How’s your energy right now? Is it fading? Craving a huge cup of java? That's probably not the best solution (check out #2 below).
Instead of reaching for caffeine every time you need a jolt of energy, try these seven energy boosters that I share with my corporate audiences. They might sound a bit counter-intuitive, but they work. Here goes:
I know, I know…it doesn’t seem possible that water will work better than caffeine. But it just might be the thing your body is craving.
We humans are around 60% water and just small deficiencies of 1-2% water have been shown to negatively affect our energy and mood.
How do you know if you’re drinking enough water? Check your pee. It should be clear or light colored.
And, have you ever checked the toilet first thing in the morning. Yellow? Dark urine is likely an indication of dehydration (some meds and vitamins can discolor urine, too).
So, instead of reaching for caffeine first thing in the morning, down a large glass of water to get rehydrated. Then, go for your caffeine preference.
Check out this short video for more information about how much water to drink.
While small amounts of caffeine (50-100 mg) have been shown to increase focus and attention, too much caffeine can increase anxiety and nervousness. And, that’s not going to help you get through the day, is it?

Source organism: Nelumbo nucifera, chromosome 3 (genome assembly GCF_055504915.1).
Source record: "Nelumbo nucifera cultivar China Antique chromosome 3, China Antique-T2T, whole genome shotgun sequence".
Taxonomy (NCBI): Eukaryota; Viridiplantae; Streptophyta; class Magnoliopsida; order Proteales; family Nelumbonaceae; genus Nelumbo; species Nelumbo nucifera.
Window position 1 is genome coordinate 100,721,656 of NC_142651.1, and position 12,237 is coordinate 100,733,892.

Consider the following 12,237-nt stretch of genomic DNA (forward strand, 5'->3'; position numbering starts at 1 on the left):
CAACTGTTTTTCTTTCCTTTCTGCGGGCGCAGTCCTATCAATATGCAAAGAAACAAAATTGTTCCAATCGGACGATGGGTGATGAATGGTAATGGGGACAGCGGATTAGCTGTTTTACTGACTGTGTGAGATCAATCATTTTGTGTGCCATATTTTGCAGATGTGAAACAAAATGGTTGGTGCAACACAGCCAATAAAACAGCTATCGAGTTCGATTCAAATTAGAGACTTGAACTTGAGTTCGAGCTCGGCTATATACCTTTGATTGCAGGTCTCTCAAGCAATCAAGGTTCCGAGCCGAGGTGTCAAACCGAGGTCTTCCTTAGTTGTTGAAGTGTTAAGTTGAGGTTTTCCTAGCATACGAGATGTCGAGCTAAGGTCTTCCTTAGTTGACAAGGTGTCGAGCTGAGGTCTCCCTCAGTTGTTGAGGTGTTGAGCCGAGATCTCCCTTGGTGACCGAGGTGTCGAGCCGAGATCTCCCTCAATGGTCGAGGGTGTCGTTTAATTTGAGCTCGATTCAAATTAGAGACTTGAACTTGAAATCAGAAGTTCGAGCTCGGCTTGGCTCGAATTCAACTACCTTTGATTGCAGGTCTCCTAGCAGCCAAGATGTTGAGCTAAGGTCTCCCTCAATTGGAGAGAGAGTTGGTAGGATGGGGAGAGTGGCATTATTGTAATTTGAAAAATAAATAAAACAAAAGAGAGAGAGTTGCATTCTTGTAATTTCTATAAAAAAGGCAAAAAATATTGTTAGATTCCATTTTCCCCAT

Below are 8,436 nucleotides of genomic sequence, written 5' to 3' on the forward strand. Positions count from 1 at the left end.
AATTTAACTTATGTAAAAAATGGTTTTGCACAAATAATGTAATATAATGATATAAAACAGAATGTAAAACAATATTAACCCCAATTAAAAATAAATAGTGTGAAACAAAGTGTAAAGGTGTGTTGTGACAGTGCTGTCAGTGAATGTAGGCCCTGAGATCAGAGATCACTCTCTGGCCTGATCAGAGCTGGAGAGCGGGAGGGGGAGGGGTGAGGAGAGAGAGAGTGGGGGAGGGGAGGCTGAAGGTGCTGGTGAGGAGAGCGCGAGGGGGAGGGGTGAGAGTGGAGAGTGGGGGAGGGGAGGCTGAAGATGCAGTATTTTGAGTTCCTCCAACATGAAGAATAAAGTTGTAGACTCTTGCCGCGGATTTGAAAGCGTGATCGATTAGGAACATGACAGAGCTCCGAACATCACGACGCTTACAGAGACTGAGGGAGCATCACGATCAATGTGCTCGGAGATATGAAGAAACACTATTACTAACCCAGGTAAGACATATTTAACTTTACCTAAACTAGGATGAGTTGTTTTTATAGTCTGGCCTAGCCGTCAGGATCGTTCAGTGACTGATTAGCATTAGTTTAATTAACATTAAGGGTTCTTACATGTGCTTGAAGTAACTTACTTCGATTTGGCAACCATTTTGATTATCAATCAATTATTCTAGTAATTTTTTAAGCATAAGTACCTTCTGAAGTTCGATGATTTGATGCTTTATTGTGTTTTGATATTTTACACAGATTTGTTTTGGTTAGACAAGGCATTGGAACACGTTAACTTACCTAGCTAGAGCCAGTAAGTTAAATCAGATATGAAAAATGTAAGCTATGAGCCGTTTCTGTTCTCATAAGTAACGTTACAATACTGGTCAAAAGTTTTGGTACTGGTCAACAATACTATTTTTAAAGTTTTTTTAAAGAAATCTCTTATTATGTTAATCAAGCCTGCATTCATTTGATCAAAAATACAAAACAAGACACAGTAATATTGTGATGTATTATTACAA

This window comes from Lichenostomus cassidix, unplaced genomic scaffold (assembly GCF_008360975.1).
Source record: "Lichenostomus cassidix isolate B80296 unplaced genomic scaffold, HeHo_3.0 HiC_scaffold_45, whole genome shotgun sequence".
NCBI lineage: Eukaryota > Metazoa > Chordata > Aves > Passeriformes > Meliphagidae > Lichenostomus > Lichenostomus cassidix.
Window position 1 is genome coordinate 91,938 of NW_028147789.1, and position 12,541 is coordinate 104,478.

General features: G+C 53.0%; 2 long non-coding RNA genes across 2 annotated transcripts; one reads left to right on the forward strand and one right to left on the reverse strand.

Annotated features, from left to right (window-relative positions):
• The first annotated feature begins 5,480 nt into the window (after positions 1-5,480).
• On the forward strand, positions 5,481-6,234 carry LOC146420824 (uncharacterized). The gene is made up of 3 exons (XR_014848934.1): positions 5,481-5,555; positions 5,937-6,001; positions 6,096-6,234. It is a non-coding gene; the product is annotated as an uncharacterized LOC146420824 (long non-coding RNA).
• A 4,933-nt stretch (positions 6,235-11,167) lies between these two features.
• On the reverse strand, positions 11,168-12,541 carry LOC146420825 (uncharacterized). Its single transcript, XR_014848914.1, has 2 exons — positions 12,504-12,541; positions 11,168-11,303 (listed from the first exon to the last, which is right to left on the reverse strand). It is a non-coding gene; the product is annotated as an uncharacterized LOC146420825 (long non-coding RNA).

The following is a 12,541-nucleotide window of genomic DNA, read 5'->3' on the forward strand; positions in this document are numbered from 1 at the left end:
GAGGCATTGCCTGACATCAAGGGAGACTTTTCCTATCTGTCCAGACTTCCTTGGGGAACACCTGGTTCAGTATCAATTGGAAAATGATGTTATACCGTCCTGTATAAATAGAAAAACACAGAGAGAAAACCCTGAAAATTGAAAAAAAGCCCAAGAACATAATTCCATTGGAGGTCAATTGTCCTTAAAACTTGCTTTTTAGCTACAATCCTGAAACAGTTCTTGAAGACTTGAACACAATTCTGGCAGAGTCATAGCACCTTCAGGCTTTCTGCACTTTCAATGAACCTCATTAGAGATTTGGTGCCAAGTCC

Plus, too much caffeine may hurt your next night’s sleep – promoting more fatigue tomorrow.
Yup, even if you only drink caffeine first thing in the morning. That’s because it takes the body about 24 hours to eliminate caffeine completely from your system. Check out my one-minute animated video about this.
Cutting out caffeine at once can make people feel tired for days or longer. Sudden withdrawal can even bring on headaches. If you want to cut back safely, try these tips.
When energy drops and you feel like sitting, slumping, or sleeping… try some movement instead.
There’s research that suggests that even tiny micro movements (taking a few flights of stairs or walking the long way to the bathroom on another floor) can boost energy.
To ward off daytime fatigue, try using a standing desk or a tread desk. Or simply set an alarm to get up and move every hour – or better yet, even more often.
Let’s not forget that food is fuel for the body. It’s like gasoline for our car or electricity for our house. We need food to move our body, to think, and even to control our emotions.
Yet, so many people eat their biggest meal in the evening – at the end of the workday - when they tend to be the least active.
Or they chow down at lunch on a super caloric meal. And, large meals only worsen the mid-afternoon slump.
The best breakfast for long-lasting energy is one that’s rich in protein. Think eggs, Greek yogurt, or protein smoothie. Rather that a high carbohydrate breakfast such as waffles, pancakes, or cereal.
Are you a power napper? I am. While naps are often associated with babies, older adults, and lazy people, a short nap might help you prevent the mid-afternoon slump - and stay more productive.